New York Marathon Day – time to play avoid the street closures, security checks, sniffer dogs and choppers. Not that there’s anything wrong with Marathon-ing, it’s just that 50,000 runners in various flouro, lycra outfits can make it difficult to cross the street. The race ran through our neighbourhood, about 3 blocks up and the closest we got to it was passing overhead on the J train en route to The Village. The mass of seething, running, sportswear made it’s impressive way straight down Bedford as we sailed overhead and onto the Williamsburg Bridge. I reported yesterday that Winter had commenced with weather for t-shirts and sunburn for Pip. Today, the weather was grey and struggled to reach 9ºC with a chilling wind that insisted we take our heavy coats out.
Today was to be our serious exploration of the The Villages – West and East. Washington Square and NYU were where we chose to start, wading knee deep through the squirrels and pigeons where we came upon a guy with a sign claiming to sell jokes for a buck – if you don’t laugh, they’re free. Since Pip bought it, I guess it’s fine to relate it to you… It’s a New York joke, so it starts with a “So…”. “So I’m up in Queens and I’m at a gas station and there aren’t any other white people around and I’m feeling a bit exposed and stared at. In fact, I think I’m being discriminated against. So I say to the gas station attendant, “What’s the matter here – you’re all acting like you’ve never seen a guy in a ski mask with a gun before?”. Must’ve been the delivery that made us laugh – anyway, it’s our joke now but we’ll sell it on for $1.50. As well as the joke guy, there was a fellow with pigeons all over him and a busker who somehow managed to get his grand piano into the park to play for loose change. Washington Square Park is beautiful in fall with red and golden leaves, the huge arch (that I sadly admit to having recognised from one of season finales of Glee – I only saw the ad though, really!), the fountain, and the impressive NYU campus surrounding it.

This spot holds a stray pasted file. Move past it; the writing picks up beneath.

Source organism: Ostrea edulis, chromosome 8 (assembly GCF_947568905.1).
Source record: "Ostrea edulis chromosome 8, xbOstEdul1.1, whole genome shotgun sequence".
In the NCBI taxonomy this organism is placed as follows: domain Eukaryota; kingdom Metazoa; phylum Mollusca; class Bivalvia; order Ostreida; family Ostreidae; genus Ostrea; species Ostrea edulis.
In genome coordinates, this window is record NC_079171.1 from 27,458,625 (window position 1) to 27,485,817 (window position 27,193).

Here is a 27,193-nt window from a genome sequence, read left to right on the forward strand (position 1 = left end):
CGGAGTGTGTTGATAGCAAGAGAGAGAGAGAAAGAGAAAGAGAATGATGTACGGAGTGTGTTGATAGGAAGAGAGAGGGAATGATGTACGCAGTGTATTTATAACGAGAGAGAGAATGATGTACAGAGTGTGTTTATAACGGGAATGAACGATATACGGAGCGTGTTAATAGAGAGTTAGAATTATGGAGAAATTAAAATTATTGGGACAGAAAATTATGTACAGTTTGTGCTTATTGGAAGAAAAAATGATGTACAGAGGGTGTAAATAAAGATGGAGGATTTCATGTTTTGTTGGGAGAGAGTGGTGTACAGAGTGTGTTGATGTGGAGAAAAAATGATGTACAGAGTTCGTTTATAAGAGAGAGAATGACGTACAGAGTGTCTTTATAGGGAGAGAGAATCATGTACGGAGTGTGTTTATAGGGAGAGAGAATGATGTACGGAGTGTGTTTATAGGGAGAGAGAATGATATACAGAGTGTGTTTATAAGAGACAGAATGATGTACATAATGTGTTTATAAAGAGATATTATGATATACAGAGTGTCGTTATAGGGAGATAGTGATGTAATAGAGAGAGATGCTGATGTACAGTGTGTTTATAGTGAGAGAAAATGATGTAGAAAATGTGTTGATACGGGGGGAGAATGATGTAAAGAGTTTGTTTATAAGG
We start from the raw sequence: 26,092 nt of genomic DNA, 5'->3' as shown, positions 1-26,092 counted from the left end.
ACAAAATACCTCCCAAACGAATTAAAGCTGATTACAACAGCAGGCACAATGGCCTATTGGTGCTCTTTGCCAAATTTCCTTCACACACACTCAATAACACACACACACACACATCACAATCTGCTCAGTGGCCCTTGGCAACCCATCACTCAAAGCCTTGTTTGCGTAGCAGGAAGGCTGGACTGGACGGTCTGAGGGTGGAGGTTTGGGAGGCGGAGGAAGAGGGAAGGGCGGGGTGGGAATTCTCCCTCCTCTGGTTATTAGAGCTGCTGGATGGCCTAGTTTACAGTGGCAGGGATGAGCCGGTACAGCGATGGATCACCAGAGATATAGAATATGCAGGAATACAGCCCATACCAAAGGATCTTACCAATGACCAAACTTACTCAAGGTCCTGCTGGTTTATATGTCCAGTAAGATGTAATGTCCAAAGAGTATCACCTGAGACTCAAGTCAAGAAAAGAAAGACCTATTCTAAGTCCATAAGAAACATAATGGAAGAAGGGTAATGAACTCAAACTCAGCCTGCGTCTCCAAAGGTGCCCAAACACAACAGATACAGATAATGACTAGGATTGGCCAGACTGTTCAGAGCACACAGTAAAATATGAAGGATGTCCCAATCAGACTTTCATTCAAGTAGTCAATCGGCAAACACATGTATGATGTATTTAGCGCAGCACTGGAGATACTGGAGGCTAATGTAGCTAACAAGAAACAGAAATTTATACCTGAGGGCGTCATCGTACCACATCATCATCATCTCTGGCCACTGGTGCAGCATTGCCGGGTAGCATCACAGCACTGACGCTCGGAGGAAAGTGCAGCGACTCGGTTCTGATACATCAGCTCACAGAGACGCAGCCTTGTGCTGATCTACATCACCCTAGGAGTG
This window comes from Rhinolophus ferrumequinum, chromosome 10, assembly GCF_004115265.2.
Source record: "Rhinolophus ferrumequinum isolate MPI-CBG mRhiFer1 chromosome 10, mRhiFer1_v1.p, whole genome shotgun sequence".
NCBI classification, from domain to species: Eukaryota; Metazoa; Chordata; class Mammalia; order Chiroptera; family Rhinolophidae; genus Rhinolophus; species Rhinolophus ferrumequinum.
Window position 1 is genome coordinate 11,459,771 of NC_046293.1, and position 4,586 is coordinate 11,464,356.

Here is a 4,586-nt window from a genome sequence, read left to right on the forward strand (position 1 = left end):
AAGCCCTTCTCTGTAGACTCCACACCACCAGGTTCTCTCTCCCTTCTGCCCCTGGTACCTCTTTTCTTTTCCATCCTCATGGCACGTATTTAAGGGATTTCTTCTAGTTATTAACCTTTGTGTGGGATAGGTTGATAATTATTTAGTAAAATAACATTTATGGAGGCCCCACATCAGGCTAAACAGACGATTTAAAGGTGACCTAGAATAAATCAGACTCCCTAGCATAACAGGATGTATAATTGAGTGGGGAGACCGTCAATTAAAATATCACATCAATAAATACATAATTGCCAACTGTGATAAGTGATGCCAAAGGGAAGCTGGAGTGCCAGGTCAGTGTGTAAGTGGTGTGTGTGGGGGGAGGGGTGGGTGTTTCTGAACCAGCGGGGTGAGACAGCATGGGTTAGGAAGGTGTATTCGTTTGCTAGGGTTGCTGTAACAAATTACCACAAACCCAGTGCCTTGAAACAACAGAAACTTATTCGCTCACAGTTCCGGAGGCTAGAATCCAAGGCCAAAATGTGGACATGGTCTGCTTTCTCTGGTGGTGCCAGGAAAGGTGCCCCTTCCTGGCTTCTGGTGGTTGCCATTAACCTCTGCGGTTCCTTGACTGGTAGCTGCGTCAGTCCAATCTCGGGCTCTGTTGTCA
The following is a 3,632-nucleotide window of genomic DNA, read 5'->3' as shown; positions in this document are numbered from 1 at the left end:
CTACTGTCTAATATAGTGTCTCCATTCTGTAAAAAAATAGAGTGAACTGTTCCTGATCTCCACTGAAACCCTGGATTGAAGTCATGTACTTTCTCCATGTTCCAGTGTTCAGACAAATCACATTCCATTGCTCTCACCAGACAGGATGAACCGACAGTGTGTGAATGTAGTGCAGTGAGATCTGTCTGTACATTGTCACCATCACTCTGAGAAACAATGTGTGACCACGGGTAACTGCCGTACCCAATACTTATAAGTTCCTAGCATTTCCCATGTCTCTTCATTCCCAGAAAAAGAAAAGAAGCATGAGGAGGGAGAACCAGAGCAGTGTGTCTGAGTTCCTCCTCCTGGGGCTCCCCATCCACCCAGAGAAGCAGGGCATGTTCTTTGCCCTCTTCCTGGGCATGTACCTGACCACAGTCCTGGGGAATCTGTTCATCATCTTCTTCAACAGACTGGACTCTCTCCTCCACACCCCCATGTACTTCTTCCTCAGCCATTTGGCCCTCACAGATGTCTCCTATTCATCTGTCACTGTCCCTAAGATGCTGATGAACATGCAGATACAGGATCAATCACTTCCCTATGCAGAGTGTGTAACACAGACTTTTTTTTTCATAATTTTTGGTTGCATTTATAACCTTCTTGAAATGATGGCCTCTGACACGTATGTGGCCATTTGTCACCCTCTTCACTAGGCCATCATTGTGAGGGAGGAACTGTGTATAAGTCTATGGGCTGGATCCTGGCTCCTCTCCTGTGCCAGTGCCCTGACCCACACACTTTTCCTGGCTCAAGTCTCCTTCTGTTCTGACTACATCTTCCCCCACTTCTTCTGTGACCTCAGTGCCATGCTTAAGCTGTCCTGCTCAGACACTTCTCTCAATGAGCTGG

We travailed the streets seeking respite only in shoe stores, record shops, artists’ markets and cafés, admiring street entertainers, such as a doo-wap group called Groundstone that managed to sell Pip, a long time secret Doo-wap fancier (apparently) their CD, and ooh-ing and aah-ing at the beautiful storesf and people. Café Dante lured us in for a brunch so authentically Italian it required a cannoli to complete. We pushed on and Number Big Son disappeared into a couple of record stores – lured by the sweet smell of vinyl – while Pip and I continued the explorations. Another 6 or 7 hours walking and we returned to the sub-terrain for a train home. Dinner was prepared at home and we found ourselves, courtesy of an extra hour courtesy of the end of daylight saving, ready for bed at a reasonable hour. >